Here is where Floyd finds himself wanting despite his great skill and where Manny Pacquiao is in abundance despite his lack of obvious skill. If we look at who they are as people and examine their character, it’s easy to see why Manny is being held among the greats. D’amato also says, “Boxing is entertainment, so to be successful a fighter must not only win but he must win in an exciting manner. He must throw punches with bad intentions.” It’s not just winning, but how you do it. Simply put, Manny “brings that ass” while Floyd doesn’t.

People may note that Manny’s recent opponents have been over matched and cite that as the reason why he looks so good. Again, it’s not that he looked good, but the manner in which he looked good. Carlos Baldomir and Juan Manuel Marquez were equally over matched against Floyd. And while he looked good from a boxing stand point, he failed to “bring that ass” or “win in an exciting manner.” For all his skill and talent, he doesn’t use it in the same manner as Robinson, Leonard, Ali, and Pacquiao. What makes it somewhat frustrating to his fans is that he has the ability to do so. His performances he put on against Gatti and Corrales is absolute proof of what Floyd is capable of. It’s simply not within his character to put on that kind of performance on a consistent basis. Floyd is the closest to achieving absolute greatness by virtue of his skill but fails to realize it based on what he isn’t willing to do to attain it. Sure, the guy makes money, but boxing immortality can’t be bought. Like the greats of the past, it must be earned. Floyd, aside from his skill as a boxer, does nothing to deserve the same respect.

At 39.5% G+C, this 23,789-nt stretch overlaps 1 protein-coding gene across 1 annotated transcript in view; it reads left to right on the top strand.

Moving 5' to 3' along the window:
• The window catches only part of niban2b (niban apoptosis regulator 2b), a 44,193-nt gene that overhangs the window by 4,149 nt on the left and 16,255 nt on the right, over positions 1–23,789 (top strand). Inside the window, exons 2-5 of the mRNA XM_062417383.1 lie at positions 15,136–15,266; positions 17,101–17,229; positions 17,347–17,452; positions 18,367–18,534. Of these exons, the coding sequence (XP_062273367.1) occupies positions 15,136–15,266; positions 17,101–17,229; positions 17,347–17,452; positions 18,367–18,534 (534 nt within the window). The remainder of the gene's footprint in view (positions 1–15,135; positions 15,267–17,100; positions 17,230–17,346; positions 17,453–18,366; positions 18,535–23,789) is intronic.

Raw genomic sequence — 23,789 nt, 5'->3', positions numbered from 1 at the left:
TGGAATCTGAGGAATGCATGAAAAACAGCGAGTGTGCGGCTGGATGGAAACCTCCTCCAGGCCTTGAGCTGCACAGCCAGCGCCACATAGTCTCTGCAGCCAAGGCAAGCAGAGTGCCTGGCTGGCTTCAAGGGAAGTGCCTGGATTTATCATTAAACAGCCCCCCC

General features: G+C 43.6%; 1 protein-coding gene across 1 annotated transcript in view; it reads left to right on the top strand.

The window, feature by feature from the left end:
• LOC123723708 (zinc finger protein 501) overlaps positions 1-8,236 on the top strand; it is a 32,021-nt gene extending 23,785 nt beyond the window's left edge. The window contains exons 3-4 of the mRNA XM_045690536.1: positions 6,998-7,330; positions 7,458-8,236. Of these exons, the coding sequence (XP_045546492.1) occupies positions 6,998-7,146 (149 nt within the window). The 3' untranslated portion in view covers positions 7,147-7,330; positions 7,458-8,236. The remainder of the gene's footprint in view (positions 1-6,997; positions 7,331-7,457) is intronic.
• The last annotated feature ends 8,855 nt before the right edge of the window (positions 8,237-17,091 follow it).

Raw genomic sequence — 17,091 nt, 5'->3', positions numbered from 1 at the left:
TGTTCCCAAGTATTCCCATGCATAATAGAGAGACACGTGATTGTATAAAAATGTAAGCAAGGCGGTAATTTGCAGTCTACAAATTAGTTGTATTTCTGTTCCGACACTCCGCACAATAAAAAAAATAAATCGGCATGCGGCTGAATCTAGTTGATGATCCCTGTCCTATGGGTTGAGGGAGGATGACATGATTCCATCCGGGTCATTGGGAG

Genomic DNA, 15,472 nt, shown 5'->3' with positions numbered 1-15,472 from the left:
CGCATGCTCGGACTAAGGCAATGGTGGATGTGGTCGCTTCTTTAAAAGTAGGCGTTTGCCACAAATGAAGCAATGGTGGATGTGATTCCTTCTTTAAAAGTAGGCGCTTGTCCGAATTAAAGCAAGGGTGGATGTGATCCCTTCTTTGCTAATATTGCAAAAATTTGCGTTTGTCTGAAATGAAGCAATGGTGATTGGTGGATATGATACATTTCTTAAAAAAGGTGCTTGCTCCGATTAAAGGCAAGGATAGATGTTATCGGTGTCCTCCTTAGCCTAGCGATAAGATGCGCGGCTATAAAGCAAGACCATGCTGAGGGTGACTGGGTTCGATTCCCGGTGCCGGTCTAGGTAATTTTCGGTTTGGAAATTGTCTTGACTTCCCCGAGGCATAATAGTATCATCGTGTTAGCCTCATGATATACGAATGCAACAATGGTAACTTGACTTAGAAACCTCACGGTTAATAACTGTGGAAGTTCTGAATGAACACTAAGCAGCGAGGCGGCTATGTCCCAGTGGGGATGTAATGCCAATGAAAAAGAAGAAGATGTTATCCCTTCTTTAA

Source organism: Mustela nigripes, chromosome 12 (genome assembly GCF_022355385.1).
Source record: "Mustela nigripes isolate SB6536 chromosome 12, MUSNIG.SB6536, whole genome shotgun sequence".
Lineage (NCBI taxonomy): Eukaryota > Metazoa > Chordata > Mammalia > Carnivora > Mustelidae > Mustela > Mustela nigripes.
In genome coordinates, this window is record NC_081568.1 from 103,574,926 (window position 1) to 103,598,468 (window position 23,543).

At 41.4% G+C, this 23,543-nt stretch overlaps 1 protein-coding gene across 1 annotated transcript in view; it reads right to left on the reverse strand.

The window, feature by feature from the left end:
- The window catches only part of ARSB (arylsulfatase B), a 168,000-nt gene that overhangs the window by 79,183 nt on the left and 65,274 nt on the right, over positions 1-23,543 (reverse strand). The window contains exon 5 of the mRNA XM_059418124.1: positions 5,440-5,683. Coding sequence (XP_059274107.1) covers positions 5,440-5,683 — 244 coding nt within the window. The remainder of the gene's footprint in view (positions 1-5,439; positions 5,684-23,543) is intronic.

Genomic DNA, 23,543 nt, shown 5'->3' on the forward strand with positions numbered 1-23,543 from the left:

In contrast to this, Manny Pacquiao gives fans what they want. He doesn’t rely on boxing skill to win, but uses raw fighting ability to destroy his opponents. Not only that, he’s humble. He smiles when he walks to the ring. He allows his opponents to get free shots in a gesture of sportsmanship. He cares about the interest of the fans, when Mayweather could appear to care less. Manny does this because it’s in his character to do so. The school that Mayweather was brought up in was the one of boxing and making money. That place that Ali found himself after the first round against Foreman was the school that Manny was brought up in. While Floyd refined his skills as a pugilist, Manny was busy molding his character. It’s the person who Floyd chooses to be that keeps him from greatness, while it’s the person who Manny chooses to be that raises him to it. Pep was a better pure boxer than Robinson, but Robinson is the greatest fighter ever.

Without Manny Pacquiao, there would be no other choice as to who reigns supreme in this generation. Floyd’s skills cannot be ignored. Manny brings a light to the sport that Floyd cannot or, probably more accurately, chooses not to. Is it too late for Floyd Mayweather? Absolutely not. It’s unfair to judge a man’s life before it’s over or his legacy before he’s left it. Legacy is simply the story that is told when the dust settles. Floyd’s is far from over.